Begrudgingly, I emerged from the covers, kicked aside the incriminating cupcake wrappers, pulled a clump of frosting out of my hair, and looked for the nearest baseball cap to hide my haggard face.
Just pulling myself out of bed was a small victory. Truth be told, I wouldn't have overcome the inertia were it not for my sons waiting for me. They were the only lights in my life, and they most definitely did not deserve a hot mess of a mom who spent a disproportionate amount of time on the couch, took all day to complete a to-do list that normally should have taken 20 minutes, and went to Fresh Market wearing the same taco-stained dress she wore the day before.
But this was the best I could do in the midst of my maelstrom of a divorce, new stressful job, financial turmoil, and lack of a support system. I was the mental health equivalent of a little old lady with no physiologic reserve who would die from a hip fracture because if one more thing went wrong, I thought it would kill me.
But I'm an EP, and we always find a way to handle whatever comes through the door, no matter what. I put my baseball cap over my frosting-tangled hair, and headed out to face the day, resolving just to try harder.
My suspicion is many doctors hit lows like this, perhaps minus the frosting-topped tresses. Yet societal expectations and the expectations we put on ourselves make us feel like we always need to be up, on, and capable, so we don't admit it. We focus on diagnosing what others need while the pressure to be unstoppable limits our willingness to acknowledge our own issues.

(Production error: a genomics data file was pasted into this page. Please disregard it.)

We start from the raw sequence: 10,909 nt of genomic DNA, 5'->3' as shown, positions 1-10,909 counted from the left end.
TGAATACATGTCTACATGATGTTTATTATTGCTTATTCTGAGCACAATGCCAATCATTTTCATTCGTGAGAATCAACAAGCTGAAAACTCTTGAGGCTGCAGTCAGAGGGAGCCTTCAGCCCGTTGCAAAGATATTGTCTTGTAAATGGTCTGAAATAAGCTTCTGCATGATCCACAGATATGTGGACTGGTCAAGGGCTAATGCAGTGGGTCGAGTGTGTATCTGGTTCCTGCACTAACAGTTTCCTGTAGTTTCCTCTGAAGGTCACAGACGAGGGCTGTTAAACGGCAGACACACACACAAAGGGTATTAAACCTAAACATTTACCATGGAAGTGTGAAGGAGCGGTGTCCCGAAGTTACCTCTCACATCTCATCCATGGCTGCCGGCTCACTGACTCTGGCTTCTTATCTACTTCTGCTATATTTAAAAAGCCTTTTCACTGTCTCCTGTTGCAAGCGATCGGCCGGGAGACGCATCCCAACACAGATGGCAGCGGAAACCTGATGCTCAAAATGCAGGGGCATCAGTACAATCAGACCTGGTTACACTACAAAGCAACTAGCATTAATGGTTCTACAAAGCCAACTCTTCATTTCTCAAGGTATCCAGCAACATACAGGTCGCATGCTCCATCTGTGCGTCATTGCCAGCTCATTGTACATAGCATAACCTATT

Like most physicians, I wasn't comfortable asking anyone to help me with my funk. Every night I would drive to the ED, take a deep breath, and leave my personal issues at the door because I wasn't supposed to be sad. I would tell suicidal patients they needed a better coping strategy than trying to hurt themselves, and then go home and drown my sorrows in a bottle of wine. I put on 40 pounds of stress weight, but I kept telling myself, “Just diet. Just exercise.” I let bills and responsibilities pile up, but kept telling myself, “Just put one foot in front of the other.” I was in such denial that when my pep talks to myself didn't work, I went to have blood work done, totally convinced that my ever-fattening behind and anhedonia were due to a thyroid issue.
The long-overdue epiphany that I was not OK finally came when I lost my ability to run. I had signed up to run my 13th marathon for my 40th birthday, both just months away, but I was usually too apathetic to even lace up my running shoes. When I did make it out to run, I frequently walked home in defeat. I tried my 16-mile training run on a glorious spring day with my favorite azaleas flourishing everywhere along my route. I should have been flourishing, too, but I couldn't do it. Distance running is about mental fortitude, which in my eyes is a barometer of mental health. And it became poignantly clear to me during what should have been a blissful run through the azaleas and sunshine that my funk was depression.